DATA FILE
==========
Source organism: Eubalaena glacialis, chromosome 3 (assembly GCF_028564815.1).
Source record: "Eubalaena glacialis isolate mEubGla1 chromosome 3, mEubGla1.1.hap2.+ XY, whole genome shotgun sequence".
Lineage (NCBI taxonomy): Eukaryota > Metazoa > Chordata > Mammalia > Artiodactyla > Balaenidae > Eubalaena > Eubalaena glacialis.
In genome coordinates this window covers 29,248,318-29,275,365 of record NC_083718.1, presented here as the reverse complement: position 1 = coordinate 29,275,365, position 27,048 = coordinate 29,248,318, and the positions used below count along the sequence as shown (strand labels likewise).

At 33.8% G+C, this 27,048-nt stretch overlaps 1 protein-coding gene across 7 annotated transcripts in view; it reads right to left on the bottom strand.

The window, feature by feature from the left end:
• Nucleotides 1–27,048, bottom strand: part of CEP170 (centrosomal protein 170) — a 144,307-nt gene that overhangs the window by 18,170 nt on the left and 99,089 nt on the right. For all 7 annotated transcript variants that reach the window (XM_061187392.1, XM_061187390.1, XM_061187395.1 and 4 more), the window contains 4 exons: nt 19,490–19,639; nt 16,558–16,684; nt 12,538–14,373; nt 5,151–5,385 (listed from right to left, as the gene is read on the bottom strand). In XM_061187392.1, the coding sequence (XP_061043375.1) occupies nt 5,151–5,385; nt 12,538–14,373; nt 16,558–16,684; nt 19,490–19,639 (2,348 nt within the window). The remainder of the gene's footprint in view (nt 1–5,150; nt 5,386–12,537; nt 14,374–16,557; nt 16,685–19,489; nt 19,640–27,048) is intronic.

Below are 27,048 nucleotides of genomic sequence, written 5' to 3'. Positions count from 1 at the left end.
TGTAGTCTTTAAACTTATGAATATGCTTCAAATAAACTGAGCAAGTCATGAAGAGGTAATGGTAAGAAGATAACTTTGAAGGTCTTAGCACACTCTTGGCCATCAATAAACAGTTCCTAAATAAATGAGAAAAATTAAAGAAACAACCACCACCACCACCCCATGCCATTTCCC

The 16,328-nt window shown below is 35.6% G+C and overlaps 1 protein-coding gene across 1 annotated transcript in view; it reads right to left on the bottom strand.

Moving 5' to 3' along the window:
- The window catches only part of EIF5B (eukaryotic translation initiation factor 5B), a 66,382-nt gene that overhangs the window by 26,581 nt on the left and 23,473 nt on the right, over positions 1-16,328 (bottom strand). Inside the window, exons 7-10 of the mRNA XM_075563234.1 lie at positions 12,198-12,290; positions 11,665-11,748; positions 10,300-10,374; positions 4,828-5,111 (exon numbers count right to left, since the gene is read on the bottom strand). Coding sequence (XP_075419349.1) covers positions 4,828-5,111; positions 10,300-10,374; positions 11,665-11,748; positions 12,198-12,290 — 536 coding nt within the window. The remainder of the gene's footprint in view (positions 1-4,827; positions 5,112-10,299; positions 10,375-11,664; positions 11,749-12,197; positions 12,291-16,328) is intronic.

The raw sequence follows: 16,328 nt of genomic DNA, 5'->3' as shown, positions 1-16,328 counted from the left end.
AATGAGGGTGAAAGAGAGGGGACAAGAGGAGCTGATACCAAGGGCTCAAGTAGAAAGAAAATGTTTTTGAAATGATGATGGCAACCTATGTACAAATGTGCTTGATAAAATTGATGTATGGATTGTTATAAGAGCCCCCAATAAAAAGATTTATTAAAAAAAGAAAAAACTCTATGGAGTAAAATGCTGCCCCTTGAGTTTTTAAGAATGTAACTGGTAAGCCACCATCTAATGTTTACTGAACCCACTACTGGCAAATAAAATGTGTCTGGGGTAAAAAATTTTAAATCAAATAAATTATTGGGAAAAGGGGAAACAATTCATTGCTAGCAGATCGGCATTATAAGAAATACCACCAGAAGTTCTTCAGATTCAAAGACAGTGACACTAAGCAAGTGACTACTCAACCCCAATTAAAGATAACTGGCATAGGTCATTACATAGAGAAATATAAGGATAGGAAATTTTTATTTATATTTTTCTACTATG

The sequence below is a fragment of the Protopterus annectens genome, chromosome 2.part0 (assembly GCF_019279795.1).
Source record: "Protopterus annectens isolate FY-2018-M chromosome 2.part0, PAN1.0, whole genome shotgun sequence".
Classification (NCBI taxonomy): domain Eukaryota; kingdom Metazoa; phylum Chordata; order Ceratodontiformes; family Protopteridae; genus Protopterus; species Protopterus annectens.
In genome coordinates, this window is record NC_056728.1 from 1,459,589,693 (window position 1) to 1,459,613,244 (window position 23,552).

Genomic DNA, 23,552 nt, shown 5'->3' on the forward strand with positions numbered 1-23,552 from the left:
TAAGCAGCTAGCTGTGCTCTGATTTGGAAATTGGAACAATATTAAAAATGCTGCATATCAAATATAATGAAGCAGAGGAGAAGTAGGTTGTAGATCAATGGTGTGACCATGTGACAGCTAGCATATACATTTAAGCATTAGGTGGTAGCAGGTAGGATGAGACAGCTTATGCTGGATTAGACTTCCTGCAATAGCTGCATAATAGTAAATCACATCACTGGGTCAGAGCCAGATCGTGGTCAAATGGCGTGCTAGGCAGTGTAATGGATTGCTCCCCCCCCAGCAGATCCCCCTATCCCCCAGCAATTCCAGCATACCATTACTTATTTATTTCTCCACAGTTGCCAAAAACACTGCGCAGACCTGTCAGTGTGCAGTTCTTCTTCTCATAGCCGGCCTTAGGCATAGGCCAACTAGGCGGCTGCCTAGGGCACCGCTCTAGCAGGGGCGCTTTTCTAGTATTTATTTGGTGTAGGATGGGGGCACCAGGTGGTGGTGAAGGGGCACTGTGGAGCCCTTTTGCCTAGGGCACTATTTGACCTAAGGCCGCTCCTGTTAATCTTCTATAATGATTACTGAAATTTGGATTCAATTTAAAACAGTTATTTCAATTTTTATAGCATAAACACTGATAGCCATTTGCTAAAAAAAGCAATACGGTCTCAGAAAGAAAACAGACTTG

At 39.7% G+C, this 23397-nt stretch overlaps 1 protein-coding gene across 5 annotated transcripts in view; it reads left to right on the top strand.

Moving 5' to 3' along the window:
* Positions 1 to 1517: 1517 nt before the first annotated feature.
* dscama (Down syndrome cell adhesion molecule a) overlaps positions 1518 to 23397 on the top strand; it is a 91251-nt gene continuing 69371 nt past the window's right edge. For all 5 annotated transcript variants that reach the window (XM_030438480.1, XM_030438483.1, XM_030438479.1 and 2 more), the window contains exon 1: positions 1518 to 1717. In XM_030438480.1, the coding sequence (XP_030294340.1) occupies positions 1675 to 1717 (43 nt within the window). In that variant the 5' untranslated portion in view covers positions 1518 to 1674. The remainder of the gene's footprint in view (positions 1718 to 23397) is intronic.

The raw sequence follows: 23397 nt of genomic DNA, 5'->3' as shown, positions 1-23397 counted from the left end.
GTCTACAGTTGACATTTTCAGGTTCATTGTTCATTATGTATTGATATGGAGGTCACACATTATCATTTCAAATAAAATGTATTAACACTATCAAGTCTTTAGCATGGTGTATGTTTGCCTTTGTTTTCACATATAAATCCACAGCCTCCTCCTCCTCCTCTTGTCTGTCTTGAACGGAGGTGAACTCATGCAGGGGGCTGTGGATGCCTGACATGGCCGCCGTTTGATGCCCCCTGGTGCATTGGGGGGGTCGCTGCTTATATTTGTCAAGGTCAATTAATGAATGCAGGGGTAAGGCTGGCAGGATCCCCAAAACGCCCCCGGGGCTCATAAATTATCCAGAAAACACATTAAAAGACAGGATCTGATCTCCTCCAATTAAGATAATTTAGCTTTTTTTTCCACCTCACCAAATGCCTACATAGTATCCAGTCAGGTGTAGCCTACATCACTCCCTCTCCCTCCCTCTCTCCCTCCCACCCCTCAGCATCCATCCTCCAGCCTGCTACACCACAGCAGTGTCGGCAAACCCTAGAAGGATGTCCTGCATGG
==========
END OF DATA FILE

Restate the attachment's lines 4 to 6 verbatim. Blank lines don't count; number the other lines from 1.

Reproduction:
In genome coordinates this window covers 29,248,318-29,275,365 of record NC_083718.1, presented here as the reverse complement: position 1 = coordinate 29,275,365, position 27,048 = coordinate 29,248,318, and the positions used below count along the sequence as shown (strand labels likewise).

At 33.8% G+C, this 27,048-nt stretch overlaps 1 protein-coding gene across 7 annotated transcripts in view; it reads right to left on the bottom strand.

The window, feature by feature from the left end: